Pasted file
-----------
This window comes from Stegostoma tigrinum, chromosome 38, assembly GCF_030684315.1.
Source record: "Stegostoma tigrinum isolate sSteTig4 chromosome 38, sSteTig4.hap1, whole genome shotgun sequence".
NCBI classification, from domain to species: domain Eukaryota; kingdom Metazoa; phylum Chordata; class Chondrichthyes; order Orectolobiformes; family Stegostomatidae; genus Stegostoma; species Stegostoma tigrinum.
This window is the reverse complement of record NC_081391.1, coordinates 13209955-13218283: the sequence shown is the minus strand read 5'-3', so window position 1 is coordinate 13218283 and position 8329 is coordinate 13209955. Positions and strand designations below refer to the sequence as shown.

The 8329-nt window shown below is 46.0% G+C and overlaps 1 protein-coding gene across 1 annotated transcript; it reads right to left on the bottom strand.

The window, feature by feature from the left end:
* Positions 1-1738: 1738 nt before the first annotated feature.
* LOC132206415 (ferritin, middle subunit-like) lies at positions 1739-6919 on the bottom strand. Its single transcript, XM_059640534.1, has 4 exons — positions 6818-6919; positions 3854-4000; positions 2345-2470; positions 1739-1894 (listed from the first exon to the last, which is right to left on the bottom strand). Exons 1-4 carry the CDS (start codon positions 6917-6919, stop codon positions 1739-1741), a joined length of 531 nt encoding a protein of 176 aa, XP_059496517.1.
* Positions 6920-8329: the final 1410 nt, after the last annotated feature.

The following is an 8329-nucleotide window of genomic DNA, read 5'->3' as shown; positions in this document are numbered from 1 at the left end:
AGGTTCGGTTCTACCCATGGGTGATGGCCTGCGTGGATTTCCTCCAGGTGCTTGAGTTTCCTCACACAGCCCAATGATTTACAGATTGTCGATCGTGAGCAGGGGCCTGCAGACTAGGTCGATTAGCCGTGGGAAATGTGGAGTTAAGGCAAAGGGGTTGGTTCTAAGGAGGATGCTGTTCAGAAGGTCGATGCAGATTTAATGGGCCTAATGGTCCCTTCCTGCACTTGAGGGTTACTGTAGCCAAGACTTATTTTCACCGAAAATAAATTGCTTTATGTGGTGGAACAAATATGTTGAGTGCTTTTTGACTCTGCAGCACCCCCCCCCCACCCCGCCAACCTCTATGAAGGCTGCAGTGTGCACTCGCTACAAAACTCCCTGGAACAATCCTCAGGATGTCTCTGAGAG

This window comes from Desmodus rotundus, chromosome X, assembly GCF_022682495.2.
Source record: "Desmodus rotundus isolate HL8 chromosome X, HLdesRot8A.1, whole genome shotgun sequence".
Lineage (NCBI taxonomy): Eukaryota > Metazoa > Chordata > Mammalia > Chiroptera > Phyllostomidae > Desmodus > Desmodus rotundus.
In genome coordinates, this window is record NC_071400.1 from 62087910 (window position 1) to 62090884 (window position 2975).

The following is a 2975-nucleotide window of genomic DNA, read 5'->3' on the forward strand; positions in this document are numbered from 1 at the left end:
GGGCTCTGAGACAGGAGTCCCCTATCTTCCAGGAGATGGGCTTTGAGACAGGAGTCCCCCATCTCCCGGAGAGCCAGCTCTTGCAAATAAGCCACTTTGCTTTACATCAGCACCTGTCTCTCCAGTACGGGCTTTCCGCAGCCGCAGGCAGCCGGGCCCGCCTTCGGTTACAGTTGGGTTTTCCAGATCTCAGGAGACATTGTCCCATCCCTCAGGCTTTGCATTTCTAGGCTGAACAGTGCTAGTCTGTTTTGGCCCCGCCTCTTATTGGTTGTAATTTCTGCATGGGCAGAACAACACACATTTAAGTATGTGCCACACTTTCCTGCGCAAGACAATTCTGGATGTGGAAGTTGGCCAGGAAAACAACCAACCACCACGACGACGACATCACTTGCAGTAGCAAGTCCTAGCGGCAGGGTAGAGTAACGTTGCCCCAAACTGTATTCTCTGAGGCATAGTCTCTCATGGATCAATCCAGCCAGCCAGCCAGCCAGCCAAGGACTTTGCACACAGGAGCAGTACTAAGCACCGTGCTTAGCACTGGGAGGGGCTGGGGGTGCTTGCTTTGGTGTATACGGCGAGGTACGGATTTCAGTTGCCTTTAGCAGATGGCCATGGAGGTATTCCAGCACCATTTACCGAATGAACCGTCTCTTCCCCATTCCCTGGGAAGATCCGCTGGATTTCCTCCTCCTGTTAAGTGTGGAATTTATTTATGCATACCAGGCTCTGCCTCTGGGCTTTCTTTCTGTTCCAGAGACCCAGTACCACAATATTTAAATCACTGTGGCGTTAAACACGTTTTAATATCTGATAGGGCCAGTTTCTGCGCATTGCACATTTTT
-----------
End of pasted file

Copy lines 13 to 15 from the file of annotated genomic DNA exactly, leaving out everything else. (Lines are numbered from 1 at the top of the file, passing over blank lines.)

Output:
Source record: "Desmodus rotundus isolate HL8 chromosome X, HLdesRot8A.1, whole genome shotgun sequence".
Lineage (NCBI taxonomy): Eukaryota > Metazoa > Chordata > Mammalia > Chiroptera > Phyllostomidae > Desmodus > Desmodus rotundus.
In genome coordinates, this window is record NC_071400.1 from 62087910 (window position 1) to 62090884 (window position 2975).